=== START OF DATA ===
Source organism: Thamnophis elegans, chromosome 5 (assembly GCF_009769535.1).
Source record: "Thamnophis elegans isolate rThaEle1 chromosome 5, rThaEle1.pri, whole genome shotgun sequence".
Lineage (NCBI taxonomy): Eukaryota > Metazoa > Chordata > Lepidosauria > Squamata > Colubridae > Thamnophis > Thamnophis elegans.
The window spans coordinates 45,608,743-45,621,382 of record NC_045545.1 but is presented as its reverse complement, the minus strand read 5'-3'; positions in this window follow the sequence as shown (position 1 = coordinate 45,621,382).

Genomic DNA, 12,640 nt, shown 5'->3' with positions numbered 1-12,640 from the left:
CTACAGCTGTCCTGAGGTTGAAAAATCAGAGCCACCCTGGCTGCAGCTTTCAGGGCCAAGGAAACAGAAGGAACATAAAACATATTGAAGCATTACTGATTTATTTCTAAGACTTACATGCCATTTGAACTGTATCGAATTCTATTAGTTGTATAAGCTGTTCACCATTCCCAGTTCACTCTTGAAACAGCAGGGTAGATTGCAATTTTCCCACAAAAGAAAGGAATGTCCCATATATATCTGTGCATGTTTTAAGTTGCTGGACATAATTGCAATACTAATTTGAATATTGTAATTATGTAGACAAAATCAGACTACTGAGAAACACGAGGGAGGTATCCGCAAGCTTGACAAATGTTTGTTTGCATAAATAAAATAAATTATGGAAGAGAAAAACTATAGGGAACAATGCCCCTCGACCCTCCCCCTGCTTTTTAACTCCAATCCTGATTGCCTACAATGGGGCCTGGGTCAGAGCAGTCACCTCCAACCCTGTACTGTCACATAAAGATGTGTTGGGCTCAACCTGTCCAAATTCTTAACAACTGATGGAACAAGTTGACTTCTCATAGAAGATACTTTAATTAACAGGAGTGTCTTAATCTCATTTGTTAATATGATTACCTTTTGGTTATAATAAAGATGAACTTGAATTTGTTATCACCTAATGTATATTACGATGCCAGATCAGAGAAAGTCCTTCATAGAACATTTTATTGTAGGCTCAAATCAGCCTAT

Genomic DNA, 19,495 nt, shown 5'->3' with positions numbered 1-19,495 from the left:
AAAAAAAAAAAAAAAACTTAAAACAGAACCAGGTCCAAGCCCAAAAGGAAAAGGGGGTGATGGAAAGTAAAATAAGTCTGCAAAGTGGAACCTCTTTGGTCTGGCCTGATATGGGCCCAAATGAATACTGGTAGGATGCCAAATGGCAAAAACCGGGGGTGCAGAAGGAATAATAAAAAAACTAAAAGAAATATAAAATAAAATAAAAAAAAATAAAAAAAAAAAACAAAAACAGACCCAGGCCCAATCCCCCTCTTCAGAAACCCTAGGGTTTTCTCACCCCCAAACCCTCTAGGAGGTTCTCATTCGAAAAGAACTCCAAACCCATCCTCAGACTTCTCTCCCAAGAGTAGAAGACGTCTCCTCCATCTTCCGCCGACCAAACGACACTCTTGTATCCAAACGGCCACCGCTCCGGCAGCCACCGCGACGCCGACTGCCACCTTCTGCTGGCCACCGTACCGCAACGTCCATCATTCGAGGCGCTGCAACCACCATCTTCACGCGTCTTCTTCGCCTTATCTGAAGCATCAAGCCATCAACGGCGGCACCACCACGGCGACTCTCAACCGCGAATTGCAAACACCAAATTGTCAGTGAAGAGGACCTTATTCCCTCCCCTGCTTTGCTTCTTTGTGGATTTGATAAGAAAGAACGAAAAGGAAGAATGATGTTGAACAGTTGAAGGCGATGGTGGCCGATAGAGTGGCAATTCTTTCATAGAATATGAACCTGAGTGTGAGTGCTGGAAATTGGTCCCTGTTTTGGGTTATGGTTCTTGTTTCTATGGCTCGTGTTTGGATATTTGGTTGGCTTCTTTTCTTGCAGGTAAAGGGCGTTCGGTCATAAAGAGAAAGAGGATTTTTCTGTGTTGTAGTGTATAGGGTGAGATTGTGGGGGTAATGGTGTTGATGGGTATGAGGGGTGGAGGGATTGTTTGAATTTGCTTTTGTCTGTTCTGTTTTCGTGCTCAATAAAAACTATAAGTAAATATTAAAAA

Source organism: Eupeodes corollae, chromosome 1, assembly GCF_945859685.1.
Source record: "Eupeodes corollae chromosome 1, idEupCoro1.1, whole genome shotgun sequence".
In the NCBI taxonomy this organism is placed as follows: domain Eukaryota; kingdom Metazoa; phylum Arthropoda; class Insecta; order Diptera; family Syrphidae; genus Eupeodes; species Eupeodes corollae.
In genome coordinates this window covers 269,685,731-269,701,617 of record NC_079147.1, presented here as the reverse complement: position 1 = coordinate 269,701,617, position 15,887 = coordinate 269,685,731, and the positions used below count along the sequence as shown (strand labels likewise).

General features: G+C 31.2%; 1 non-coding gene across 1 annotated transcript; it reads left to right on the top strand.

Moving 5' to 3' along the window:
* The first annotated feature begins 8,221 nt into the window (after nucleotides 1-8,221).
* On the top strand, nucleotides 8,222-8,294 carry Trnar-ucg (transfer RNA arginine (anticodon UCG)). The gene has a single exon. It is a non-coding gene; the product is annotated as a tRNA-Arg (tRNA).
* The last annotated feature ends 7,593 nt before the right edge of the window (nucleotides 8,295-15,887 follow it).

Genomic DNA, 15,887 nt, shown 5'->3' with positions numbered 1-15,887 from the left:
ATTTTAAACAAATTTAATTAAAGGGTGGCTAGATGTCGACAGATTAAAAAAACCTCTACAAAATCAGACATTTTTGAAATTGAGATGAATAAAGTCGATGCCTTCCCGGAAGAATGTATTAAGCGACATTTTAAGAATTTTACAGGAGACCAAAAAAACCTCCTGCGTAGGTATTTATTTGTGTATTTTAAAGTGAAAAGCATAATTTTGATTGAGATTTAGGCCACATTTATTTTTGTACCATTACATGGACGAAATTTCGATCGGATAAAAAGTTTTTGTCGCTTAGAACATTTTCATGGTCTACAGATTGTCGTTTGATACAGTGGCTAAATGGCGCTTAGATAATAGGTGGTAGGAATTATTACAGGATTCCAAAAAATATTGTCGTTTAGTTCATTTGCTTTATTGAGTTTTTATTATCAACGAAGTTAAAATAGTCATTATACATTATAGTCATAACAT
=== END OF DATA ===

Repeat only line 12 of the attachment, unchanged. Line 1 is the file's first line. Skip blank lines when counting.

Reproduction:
In genome coordinates this window covers 269,685,731-269,701,617 of record NC_079147.1, presented here as the reverse complement: position 1 = coordinate 269,701,617, position 15,887 = coordinate 269,685,731, and the positions used below count along the sequence as shown (strand labels likewise).